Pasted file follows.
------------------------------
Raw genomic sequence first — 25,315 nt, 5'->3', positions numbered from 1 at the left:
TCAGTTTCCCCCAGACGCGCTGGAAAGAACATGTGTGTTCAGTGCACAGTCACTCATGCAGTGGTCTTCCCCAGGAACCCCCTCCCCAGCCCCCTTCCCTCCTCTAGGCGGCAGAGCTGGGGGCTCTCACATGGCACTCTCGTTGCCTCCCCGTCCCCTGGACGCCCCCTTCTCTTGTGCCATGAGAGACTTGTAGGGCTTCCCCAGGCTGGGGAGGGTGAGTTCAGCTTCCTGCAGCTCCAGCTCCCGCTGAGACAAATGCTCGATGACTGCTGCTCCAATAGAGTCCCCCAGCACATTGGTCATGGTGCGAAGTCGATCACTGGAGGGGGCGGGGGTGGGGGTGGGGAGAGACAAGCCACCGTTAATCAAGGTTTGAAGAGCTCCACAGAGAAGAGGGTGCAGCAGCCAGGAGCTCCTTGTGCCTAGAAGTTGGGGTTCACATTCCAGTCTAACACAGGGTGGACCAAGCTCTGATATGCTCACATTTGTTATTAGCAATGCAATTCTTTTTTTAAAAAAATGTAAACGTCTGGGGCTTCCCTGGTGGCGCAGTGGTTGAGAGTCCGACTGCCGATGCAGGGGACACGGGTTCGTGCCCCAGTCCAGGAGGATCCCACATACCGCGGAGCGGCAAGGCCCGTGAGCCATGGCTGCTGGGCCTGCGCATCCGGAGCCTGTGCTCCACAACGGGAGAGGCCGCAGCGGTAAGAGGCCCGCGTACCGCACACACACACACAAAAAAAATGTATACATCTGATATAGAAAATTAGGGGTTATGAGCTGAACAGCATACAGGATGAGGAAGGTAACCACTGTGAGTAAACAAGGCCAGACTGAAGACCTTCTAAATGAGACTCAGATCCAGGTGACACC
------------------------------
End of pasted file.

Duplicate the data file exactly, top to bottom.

Raw genomic sequence first — 25,315 nt, 5'->3', positions numbered from 1 at the left:
TCAGTTTCCCCCAGACGCGCTGGAAAGAACATGTGTGTTCAGTGCACAGTCACTCATGCAGTGGTCTTCCCCAGGAACCCCCTCCCCAGCCCCCTTCCCTCCTCTAGGCGGCAGAGCTGGGGGCTCTCACATGGCACTCTCGTTGCCTCCCCGTCCCCTGGACGCCCCCTTCTCTTGTGCCATGAGAGACTTGTAGGGCTTCCCCAGGCTGGGGAGGGTGAGTTCAGCTTCCTGCAGCTCCAGCTCCCGCTGAGACAAATGCTCGATGACTGCTGCTCCAATAGAGTCCCCCAGCACATTGGTCATGGTGCGAAGTCGATCACTGGAGGGGGCGGGGGTGGGGGTGGGGAGAGACAAGCCACCGTTAATCAAGGTTTGAAGAGCTCCACAGAGAAGAGGGTGCAGCAGCCAGGAGCTCCTTGTGCCTAGAAGTTGGGGTTCACATTCCAGTCTAACACAGGGTGGACCAAGCTCTGATATGCTCACATTTGTTATTAGCAATGCAATTCTTTTTTTAAAAAAATGTAAACGTCTGGGGCTTCCCTGGTGGCGCAGTGGTTGAGAGTCCGACTGCCGATGCAGGGGACACGGGTTCGTGCCCCAGTCCAGGAGGATCCCACATACCGCGGAGCGGCAAGGCCCGTGAGCCATGGCTGCTGGGCCTGCGCATCCGGAGCCTGTGCTCCACAACGGGAGAGGCCGCAGCGGTAAGAGGCCCGCGTACCGCACACACACACACAAAAAAAATGTATACATCTGATATAGAAAATTAGGGGTTATGAGCTGAACAGCATACAGGATGAGGAAGGTAACCACTGTGAGTAAACAAGGCCAGACTGAAGACCTTCTAAATGAGACTCAGATCCAGGTGACACC